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Teaching students with disabilities
More than 300 students with visible or invisible disabilities study at Sciences Po each year. They may choose to make themselves known to their instructors or they may prefer not to do so. In the latter case, instructors are informed of the disability present in their group without knowing which student it concerns.
Instructors have a responsibility to make their teaching, learning and evaluation methods as inclusive and accessible as possible, and to put accommodations in place if necessary. The attitude to adopt towards any student with a disability should be supportive yet unobtrusive so as not to stigmatise the student.
The Disability Support Service has developed a number of resources to help instructors find the right approach.
These educational fact sheets are designed to promote best practice in accommodating disability in the classroom and facilitating full involvement in student life for students with a disability.
- Anorexia (PDF in French, 540 Ko)
- Attention deficit hyperactivity disorder (ADHD) (PDF in French, 611 Ko)
- Bipolar disorder (PDF in French, 572 Ko)
- Hearing impairments (PDF in French, 948 KB)
- High-functioning autism (PDF in French, 1.61 MB)
- Depression (PDF in French, 543 Ko)
- Dyslexia (PDF in French, 591 Ko)
- Dyspraxia (PDF in French, 608 Ko)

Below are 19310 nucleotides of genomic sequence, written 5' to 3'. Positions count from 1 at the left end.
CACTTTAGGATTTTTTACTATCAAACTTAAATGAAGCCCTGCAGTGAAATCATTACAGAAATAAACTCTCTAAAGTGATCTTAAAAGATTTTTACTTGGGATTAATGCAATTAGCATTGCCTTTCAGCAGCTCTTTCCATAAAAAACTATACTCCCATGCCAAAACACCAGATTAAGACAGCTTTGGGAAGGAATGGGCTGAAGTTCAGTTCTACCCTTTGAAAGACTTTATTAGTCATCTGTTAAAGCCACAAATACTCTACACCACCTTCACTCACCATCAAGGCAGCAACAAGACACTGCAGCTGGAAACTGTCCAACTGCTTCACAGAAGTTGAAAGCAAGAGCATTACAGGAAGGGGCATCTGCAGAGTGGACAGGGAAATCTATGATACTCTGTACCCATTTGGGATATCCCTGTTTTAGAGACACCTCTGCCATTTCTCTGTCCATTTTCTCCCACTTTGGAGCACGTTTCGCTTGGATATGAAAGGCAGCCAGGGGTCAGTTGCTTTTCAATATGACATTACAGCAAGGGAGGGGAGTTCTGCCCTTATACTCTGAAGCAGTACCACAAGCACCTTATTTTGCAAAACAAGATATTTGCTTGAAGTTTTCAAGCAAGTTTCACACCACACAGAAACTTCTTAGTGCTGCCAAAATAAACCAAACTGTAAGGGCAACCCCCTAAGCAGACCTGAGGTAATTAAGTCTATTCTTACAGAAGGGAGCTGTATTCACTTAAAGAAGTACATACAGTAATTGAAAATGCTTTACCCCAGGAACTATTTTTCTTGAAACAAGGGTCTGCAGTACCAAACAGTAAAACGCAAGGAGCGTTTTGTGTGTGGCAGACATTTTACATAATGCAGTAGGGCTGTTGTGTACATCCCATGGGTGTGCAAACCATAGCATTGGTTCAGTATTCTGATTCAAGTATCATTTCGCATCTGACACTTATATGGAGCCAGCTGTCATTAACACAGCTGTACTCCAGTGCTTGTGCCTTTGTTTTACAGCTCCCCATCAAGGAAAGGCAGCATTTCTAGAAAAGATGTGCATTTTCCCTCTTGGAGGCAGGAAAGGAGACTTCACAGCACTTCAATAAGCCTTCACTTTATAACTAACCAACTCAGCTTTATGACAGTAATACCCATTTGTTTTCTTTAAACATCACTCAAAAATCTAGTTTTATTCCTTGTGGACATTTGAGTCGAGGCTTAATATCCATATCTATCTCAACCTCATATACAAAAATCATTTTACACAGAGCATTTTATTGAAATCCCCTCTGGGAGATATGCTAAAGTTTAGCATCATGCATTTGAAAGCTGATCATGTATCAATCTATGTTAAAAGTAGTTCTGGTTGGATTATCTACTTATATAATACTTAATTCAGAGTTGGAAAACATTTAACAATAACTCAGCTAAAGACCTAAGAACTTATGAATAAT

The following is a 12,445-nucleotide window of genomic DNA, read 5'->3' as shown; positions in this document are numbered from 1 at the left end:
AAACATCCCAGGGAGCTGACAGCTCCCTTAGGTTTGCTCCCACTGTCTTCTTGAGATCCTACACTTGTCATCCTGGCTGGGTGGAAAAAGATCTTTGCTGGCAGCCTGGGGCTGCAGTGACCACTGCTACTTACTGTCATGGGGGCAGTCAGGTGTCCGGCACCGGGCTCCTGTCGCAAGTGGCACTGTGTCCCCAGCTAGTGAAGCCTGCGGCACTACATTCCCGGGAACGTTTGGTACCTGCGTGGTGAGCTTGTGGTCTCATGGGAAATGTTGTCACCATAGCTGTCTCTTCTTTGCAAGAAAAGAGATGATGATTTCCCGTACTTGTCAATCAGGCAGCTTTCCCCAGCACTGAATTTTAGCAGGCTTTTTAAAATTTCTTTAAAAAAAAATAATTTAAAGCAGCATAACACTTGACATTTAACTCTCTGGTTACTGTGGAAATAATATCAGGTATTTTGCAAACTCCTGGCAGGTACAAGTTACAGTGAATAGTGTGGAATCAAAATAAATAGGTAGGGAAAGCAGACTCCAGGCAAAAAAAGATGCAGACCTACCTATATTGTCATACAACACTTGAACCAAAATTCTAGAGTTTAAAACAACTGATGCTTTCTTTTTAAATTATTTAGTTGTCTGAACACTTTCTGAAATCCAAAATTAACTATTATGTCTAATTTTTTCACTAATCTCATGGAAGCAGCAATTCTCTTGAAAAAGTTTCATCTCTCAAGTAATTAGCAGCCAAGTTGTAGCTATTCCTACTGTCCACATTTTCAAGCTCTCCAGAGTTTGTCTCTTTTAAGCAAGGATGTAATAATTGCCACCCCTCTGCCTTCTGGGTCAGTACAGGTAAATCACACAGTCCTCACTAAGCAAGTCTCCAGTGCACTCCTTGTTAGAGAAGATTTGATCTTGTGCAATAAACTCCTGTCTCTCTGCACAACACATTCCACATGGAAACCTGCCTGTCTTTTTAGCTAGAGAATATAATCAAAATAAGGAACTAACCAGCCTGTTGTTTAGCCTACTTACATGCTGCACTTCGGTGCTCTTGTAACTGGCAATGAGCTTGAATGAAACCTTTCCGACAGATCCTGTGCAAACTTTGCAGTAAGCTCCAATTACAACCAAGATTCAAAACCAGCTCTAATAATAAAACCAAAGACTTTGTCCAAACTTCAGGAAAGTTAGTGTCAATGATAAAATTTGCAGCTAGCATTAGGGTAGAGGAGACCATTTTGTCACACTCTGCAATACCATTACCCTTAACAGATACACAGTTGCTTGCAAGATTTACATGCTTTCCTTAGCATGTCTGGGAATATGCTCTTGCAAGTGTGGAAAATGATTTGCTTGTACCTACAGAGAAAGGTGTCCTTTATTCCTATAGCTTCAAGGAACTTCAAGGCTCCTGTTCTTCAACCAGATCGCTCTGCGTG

- Visual impairments (PDF in French, 1.09 MB)
- Disability: Getting It Right (PDF, 673 Ko)
- Cognitive Disabilities and Disabling Mental Health Conditions: Towards Improved Accessibility in Higher Education (PDF, 1.74 Mo)
These scenes were shot on Sciences Po premises and are based on situations that our instructors have really experienced. They present the difficulties posed in class by certain types of disability. In each case, practical recommendations are offered on how instructors can make everyone’s working conditions accessible and more comfortable.
The videos cover dyslexia, ADD, dyspraxia, autism, bipolarity, anorexia, depression, hearing impairment, visual impairment and serious illness.
- Teaching students with dyslexia (fr.)
- Teaching students with ADD (fr.)
- Teaching students with dyspraxia (fr.)
- Teaching students with autism (fr.)
- Teaching students with bipolar disorder (fr.)
- Teaching students with anorexia (fr.)
- Teaching students with depression (fr.)
- Teaching students with a hearing impairment (fr.)
- Teaching students with a visual impairment (fr.)
- Teaching students with a serious illness (fr.)